Transplant Production in the 21st Century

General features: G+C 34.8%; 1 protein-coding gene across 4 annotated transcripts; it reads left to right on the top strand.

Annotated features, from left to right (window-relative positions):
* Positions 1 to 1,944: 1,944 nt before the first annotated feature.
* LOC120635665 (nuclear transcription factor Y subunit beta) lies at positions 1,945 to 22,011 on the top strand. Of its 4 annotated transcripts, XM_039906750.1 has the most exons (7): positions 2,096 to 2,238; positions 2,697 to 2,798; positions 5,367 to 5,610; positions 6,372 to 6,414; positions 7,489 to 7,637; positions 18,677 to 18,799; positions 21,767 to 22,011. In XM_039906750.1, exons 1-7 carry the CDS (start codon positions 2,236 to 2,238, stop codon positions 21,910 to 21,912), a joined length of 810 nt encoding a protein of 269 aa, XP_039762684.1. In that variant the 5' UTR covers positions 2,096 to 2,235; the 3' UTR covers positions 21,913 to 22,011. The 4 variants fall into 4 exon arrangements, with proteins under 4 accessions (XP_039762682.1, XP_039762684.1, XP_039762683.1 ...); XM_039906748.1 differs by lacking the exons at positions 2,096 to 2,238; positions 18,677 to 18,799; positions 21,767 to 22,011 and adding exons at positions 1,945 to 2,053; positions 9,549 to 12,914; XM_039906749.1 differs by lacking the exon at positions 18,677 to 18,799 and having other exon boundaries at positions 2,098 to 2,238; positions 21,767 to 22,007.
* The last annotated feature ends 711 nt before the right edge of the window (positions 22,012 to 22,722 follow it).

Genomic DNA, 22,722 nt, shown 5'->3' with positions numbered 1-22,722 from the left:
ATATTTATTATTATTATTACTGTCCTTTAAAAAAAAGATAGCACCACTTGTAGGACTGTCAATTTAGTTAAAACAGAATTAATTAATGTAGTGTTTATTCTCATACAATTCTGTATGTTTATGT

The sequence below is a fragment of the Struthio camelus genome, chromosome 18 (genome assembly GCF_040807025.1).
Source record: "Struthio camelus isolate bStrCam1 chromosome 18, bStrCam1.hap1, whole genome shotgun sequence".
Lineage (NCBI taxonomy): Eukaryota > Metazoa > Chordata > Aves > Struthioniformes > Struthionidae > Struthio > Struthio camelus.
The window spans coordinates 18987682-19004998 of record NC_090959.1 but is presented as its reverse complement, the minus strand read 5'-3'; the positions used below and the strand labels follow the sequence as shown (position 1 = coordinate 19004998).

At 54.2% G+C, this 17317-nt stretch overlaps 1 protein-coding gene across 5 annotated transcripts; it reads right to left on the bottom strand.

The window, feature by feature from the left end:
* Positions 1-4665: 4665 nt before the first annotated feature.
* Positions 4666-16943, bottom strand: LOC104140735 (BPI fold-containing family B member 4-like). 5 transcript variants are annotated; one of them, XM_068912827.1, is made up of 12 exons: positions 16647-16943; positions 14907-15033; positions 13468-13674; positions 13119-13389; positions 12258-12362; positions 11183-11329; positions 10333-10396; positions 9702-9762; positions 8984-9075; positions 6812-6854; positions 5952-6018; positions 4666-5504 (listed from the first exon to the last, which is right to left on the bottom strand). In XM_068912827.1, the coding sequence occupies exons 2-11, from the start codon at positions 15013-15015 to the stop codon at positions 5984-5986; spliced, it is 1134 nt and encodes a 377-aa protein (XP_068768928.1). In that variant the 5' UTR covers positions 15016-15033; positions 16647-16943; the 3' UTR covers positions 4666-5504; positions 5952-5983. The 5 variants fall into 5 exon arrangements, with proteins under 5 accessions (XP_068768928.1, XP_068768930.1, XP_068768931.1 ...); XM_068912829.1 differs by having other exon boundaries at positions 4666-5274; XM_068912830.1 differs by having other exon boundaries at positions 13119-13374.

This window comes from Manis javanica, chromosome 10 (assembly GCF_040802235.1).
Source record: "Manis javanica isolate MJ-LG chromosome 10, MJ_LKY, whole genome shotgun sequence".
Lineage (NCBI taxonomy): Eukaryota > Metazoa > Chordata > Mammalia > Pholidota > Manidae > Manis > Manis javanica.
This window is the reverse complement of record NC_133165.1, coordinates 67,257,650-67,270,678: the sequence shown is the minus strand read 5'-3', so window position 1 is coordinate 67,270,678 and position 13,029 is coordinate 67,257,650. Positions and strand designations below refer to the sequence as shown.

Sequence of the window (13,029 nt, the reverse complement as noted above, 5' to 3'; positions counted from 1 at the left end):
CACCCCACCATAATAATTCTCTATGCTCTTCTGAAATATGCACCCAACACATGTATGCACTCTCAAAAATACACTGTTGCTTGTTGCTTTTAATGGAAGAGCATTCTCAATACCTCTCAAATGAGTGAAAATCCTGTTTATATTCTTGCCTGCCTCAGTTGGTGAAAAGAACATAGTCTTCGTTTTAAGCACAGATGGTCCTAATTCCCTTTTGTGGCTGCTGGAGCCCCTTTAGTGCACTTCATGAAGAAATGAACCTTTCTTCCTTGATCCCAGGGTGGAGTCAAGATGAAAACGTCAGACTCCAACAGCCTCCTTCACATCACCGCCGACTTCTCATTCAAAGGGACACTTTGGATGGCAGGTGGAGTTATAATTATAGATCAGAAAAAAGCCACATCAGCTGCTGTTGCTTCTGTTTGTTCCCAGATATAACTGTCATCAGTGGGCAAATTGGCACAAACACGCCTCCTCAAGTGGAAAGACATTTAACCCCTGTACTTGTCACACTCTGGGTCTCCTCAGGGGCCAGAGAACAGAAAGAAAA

We are facing global issues concerning environmental pollution and shortages of food, feed, phytomass (plant biomass) and natural resources, which will become more serious in the forthcoming decades. To solve these issues, immeasurable numbers of various plants and huge amounts of phytomass are required every year for food, feed and for the improvement of amenities, the environment and our quality of life. Increased phytomass is also required as alternative raw material for producing bio-energy, biodegradable plastics and many other plant-originated industrial products. Only by using phytomass as a reproducible energy source and raw material, instead of fossil fuels and atomic power, we can save natural resources and minimize environmental pollution. To increase phytomass globally, we need billions of quality transplants (small plants) to be grown yearly, in the field or in the greenhouse, under various environmental conditions. However, these high quality transplants can be produced only under carefully controlled, rather than variable environment al conditions. Recent research has shown that the closed transplant production system requires considerably small amounts of electricity, water, fertilizer, CO) and pesticide to produce value-added transplants as scheduled with minimum release of environmental pollutants and minimum loss of transplants. The closed or closed-type transplant production system is defined as a transplant production system covered with opaque walls with minimized or controlled ventilation rates, using artificial lighting. With this system, photoperiod, light intensity and quality, air temperature, humidity, CO) concentration and air current speed can be controlled as desired.